"This was a big one. A really big one,'' said Dr. Tim Dixon, geophysics professor at the Rosenstiel School of Marine and Atmospheric Science in Miami, speaking of the magnitude 8.8 earthquake that struck near Chile Saturday morning.
There would be no connection between the quake in Haiti and the one in Chile, since they involve different fault lines. Nor is it a harbinger of increased seismic activity around the globe -- except in Chile, which can expect aftershocks for days to come.
Sometimes earthquakes, like hurricanes, come in bunches, after periods of quiet.
How thunderous is 8.8 quake on the Richter scale? The energy released is between 500 and 900 times that of the magnitude 7.0 quake that hit Haiti on Jan. 12, he said. On the complex scale that measures earthquakes, an 8.0 quake releases 30 times the energy of a 7.0, and a 9.0 would release 30 times that, meaning 900 times more energy. An 8.8 would be somewhat less, Dixon said.
The amount of damage quakes cause depends in large part on the kinds of soils in which they take place, how close they are to populated areas and whether buildings have been put up to withstand earthquakes.
Saturday's earthquake near Chile took place along the ``Peru-Chile Trench''fault line that runs the length of South America about 80 miles offshore. It runs north past Central America and about halfway up Mexico, Dixon said.
It's part of the boundary between two massive tectonic plates -- the Nazca plate in the Pacific Ocean and the South American plate. The earth is divided into about a dozen big plates that constantly shift against each other, occasionally causing earthquakes.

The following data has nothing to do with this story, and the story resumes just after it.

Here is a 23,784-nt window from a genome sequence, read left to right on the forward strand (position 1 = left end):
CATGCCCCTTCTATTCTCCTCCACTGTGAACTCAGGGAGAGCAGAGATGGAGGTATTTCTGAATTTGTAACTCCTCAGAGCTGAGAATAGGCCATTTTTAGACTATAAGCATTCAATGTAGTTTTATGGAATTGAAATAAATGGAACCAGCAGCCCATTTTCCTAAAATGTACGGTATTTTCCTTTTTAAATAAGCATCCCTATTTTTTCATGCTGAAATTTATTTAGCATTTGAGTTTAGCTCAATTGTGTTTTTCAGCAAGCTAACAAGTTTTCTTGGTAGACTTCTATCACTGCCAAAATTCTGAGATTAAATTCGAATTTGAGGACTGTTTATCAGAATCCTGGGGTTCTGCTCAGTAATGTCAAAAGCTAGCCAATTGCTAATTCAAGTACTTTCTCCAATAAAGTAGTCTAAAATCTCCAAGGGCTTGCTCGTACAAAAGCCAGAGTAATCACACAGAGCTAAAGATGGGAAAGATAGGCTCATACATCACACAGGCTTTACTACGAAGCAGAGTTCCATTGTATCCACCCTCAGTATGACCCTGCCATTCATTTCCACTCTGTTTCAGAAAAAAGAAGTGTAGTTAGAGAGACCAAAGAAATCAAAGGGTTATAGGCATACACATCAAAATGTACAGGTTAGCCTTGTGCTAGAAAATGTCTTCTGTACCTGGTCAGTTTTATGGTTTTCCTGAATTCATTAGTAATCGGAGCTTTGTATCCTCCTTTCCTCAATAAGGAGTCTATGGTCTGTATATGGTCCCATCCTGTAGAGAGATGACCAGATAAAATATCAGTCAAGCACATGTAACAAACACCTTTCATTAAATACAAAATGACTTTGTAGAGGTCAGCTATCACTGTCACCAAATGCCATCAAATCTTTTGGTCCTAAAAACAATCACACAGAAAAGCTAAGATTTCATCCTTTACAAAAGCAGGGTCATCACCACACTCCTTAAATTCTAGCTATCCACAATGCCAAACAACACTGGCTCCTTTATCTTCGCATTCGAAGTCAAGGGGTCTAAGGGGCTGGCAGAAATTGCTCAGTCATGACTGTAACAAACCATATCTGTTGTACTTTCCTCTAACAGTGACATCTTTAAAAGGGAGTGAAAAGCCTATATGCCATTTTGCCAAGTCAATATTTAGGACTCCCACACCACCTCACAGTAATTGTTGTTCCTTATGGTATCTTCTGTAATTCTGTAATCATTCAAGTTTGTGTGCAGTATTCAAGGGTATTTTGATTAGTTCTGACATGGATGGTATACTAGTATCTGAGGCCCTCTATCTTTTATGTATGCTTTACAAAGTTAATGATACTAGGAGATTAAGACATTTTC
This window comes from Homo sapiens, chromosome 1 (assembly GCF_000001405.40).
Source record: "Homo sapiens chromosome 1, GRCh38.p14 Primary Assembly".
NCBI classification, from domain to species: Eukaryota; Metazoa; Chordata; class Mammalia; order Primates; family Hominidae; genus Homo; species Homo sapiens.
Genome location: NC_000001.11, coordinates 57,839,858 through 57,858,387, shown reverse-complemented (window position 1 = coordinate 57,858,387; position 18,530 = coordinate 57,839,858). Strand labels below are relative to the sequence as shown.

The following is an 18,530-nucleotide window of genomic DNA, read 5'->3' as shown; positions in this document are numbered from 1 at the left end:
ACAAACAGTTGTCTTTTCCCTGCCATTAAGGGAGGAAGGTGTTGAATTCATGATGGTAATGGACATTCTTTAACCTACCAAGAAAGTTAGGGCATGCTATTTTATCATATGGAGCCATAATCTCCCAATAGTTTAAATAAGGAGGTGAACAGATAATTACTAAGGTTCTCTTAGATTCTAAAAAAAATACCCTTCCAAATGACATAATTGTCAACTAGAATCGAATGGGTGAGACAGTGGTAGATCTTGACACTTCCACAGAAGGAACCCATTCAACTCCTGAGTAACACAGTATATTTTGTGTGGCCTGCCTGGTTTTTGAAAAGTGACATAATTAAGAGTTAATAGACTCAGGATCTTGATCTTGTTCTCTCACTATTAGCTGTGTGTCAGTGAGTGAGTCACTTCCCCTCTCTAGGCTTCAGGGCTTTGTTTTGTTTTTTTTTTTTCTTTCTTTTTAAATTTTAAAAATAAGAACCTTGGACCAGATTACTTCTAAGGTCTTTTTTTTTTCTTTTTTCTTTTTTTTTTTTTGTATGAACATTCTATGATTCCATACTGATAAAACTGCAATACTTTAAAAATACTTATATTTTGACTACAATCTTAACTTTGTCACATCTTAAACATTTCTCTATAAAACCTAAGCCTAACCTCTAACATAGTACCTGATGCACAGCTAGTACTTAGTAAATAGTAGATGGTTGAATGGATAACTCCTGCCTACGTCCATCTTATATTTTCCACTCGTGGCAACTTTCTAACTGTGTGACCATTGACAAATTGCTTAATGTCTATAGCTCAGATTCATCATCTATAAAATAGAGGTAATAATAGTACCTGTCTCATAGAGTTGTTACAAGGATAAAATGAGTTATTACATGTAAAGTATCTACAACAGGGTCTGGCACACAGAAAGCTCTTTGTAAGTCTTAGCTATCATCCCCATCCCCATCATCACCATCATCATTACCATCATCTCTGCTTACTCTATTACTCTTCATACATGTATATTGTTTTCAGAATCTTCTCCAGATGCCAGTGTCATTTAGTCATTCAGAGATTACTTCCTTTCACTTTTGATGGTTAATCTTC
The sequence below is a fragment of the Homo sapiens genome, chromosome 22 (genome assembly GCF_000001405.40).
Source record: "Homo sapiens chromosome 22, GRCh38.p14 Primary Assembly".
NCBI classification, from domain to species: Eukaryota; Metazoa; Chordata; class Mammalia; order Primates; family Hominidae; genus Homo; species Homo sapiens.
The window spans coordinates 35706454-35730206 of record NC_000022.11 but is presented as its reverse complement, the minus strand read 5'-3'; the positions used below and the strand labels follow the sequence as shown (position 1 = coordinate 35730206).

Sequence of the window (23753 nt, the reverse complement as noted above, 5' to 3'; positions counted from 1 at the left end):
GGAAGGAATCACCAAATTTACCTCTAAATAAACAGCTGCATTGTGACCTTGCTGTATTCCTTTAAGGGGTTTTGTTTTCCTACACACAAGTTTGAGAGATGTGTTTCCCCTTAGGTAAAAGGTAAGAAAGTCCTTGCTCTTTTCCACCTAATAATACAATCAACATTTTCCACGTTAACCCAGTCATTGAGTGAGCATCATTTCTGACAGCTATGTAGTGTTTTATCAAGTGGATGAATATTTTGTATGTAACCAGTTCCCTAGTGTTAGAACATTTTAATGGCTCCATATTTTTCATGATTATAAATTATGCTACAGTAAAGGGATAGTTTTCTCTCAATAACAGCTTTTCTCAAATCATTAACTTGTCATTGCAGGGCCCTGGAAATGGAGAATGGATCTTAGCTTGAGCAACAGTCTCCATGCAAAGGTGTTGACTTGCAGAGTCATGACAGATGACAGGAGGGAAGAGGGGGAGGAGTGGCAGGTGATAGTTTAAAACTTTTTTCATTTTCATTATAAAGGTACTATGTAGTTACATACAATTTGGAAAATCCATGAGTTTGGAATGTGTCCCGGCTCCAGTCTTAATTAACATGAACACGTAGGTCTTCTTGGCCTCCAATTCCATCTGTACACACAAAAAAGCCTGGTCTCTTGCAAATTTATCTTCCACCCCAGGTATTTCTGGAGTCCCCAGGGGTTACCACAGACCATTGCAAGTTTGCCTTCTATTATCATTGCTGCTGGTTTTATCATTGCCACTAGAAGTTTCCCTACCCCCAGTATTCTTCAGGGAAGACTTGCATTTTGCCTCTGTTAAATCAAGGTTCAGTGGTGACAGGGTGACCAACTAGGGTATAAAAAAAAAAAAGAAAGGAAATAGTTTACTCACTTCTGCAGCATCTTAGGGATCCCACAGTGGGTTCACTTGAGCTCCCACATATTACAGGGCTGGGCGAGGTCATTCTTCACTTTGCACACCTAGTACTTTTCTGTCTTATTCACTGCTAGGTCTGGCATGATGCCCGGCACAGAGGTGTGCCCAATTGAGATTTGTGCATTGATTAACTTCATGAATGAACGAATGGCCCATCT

In Haiti, the earthquake was on the Baranquillo fault line that starts in Jamaica and runs east through Haiti and into the Dominican Republic. It is a lateral fault, with two plates moving past each other side-to-side causing mostly lateral shaking in a quake.
In Chile, the quake was on a ``thrust fault,'' with the Pacific Ocean's Nazca plate diving down under the South American plate over geologic eons. The fault line is at the surface about 80 miles offshore. It then dives down under the continent, and is about 80 miles down by the time it runs underneath the Chilean capital of Santiago.
The farther down an earthquake occurs, the less damage it does on the surface, he said.
The offshore quake has ruptured part but not all of the fault zone, increasing pressure on the rest of the fault line and increasing the chances of another quake under Santiago or elsewhere up and down the Chilean coast.
More than 20 aftershocks have hit near Chile since the big earthquake Saturday morning, one as big as magnitude 6.9, according to the U.S. Geological Survey.
``The next few days will have significant aftershocks,'' Dixon says. ``A 7.0 like the one in Haiti is certainly possible in Chile,'' he said.
More aftershocks also are probable up and down Chile's coast.
Dixon stressed that there is no connection between the Haiti and Chile quakes.
``Somewhere in the world we get a 7.0 quake about once a month. An 8.8 is much rarer. We might get about one a year.''
The good news is that the Chile quake does not increase chances of another big quake near Haiti.
``They're too far apart, and there's no direct connection in the fault lines,'' Dixon said.
It also does not increase the likelihood of a big quake on the San Andreas fault that runs alongside California, he said.
Since the big Jan. 12 quake, Haiti has experienced more than 60 aftershocks ranging up to magnitude 5.9. The aftershocks have been decreasing in size and frequency. But the fact that the quake near Port-au-Prince ruptured only part of the fault line along which it runs already had increased the risk of another big quake even closer to Port-au-Prince.